Hope Amid Rubble

A Message from the CEO

Nabil Costa | Chief Executive Officer | LSESD

During the last year, Lebanon faced a trifecta of calamities: The mass uprisings, the Coronavirus pandemic, and the explosion at the port of Beirut on August 4th, 2020. These came on the heels of a decade of extreme humanitarian turmoil and were defined by an ever worsening economic, financial and social crisis throughout. The emerging economic crisis, rising unemployment, and dysfunctional public services prompted mass demonstrations that erupted in October 2019 to denounce chronic government corruption and mismanagement, which, in turn, exposed the extent of the country’s economic woes and precipitated the collapse.

The subsequent Coronavirus pandemic made a bad situation worse. Lebanon’s health-care system was strained to the limits by the rising number of Coronavirus infections and many of Beirut’s hospitals were overwhelmed due to the country’s poor infrastructure and drained resources. Through it all, the prices of food and bare necessities soared. The value of the country’s currency plummeted, and its crumbling power system plunged the capital of Beirut into darkness for hours at a time.

Beirut Explosion Clean Up

However, no modern catastrophe can match the giant explosion that occurred at a warehouse in the port of Beirut, sending a shock wave through the capital on August 4th, 2020. One of the biggest non-nuclear explosions in modern history was the result of the detonation of approximately 2,750 tons of improperly stored ammonium nitrate. The blast led to some 204 deaths, as well as more than 6,500 injuries. The homes of tens of thousands of people were damaged, in addition to hospitals and infrastructure.

Port of Beirut

In the midst of all this, the Lord brought David to our minds when he said, “and now, O Lord, for what do I wait? My hope is in you” (Ps 39:7 ESV), and we realized that the answers to prayers and empowerment comes from God alone. As such, He empowered us to look at Jesus. During this turmoil we needed to be His heart, hands, and feet. It was time for us to shift the focus from ourselves, our dreams and our plans for the future: Do we want to be like the priest or the Levite, ignoring the plight of our blighted countrymen, or do we want to be like the Good Samaritan, bandaging their wounds and footing the bill? With His guidance, we opted for the latter.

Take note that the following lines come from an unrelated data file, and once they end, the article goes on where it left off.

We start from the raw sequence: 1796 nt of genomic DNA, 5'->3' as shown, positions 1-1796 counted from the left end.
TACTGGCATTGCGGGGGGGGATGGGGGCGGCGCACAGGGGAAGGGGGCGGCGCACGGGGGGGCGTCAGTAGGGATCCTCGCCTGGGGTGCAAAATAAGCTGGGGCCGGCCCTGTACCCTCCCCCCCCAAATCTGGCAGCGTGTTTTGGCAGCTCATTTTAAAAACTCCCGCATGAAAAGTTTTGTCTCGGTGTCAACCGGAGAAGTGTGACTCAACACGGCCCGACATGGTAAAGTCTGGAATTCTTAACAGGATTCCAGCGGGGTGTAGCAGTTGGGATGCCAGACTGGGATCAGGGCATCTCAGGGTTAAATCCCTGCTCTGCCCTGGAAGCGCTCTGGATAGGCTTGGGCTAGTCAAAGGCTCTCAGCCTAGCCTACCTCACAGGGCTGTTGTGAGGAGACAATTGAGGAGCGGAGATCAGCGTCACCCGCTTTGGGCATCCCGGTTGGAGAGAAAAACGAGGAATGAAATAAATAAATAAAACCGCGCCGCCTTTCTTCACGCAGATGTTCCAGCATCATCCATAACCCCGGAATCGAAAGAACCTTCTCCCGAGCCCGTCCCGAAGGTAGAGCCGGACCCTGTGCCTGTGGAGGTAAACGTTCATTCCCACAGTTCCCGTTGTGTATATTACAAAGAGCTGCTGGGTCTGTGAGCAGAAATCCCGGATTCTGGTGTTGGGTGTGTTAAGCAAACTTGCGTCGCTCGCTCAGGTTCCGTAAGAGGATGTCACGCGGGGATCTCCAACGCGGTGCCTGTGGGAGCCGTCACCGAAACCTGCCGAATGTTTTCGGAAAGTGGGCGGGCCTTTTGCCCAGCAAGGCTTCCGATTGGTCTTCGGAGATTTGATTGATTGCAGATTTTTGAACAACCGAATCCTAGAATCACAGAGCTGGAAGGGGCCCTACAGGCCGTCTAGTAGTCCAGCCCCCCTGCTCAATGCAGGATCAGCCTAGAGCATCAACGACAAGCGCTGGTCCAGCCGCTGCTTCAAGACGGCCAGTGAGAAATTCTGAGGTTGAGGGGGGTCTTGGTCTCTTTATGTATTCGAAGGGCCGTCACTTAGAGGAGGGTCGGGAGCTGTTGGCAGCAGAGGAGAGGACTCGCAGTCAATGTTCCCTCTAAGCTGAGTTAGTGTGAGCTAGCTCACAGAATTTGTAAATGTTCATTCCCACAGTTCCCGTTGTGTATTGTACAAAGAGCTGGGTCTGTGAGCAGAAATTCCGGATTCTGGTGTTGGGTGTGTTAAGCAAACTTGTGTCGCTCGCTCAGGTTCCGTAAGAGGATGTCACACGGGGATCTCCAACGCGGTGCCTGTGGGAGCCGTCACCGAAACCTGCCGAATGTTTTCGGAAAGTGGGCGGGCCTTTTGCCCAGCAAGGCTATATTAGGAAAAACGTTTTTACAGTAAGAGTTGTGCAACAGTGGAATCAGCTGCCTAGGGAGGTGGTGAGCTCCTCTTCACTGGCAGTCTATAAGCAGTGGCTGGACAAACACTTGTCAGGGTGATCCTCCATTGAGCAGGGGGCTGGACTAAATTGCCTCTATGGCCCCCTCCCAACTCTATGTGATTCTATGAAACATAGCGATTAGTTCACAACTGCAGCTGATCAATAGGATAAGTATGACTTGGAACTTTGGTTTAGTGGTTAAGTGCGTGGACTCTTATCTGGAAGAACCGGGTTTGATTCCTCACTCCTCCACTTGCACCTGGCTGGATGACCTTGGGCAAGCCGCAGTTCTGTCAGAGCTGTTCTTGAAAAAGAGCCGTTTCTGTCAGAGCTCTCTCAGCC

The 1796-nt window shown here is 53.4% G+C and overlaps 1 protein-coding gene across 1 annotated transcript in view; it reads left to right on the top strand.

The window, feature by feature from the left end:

Secondly, God humbled us as a people. Though Lebanon had faced a fifteen-year civil war in recent history, never before did the Lebanese find themselves so helpless. We had no choice but to go back to the drawing board and seek God’s wisdom and guidance in addressing unique situations that have rarely, if ever, happened before. The dark clouds over Lebanon forced us to look at the things we had taken for granted and made us grateful for God’s provision and care.

Thirdly, we were reminded to look at our history. After the Lebanese civil war of 1860 and after World War I, American missionaries in Lebanon and Syria had the vision of responding to war with education. Following their example, the Lord entrusted us with the Beirut Baptist School (BBS) in 1955, the publishing house Dar Manhal al Hayat (DMAH) in 1957, and the Arab Baptist Theological Seminary (ABTS) in 1960, through which we hoped to combat the darkness by teaching the truth about Christ, the true Light of the World. Later conflicts led LSESD to see the need to begin to provide relief, first to those affected by the 2006 War via what was then called Baptist Aid. The Baptist Children and Youth Ministry (BCYM) was also established in 2006 to provide relief specifically to affected children and youth. Later LSESD’s relief ministry was officially founded as Middle East Revive and Thrive (MERATH) in 2011 with a focus on individuals displaced by the 2011 Syrian War. Finally, a growing awareness of the inequalities and discrimination faced by children with special needs moved LSESD to establish the center for Smart Kids with Individual Learning Differences (SKILD Center) in 2011. After more than sixty years of on the ground operation, we have realized how important each of these ministries is as they all contribute something extremely valuable to the surrounding community, and we would not be who we are today without any one of them.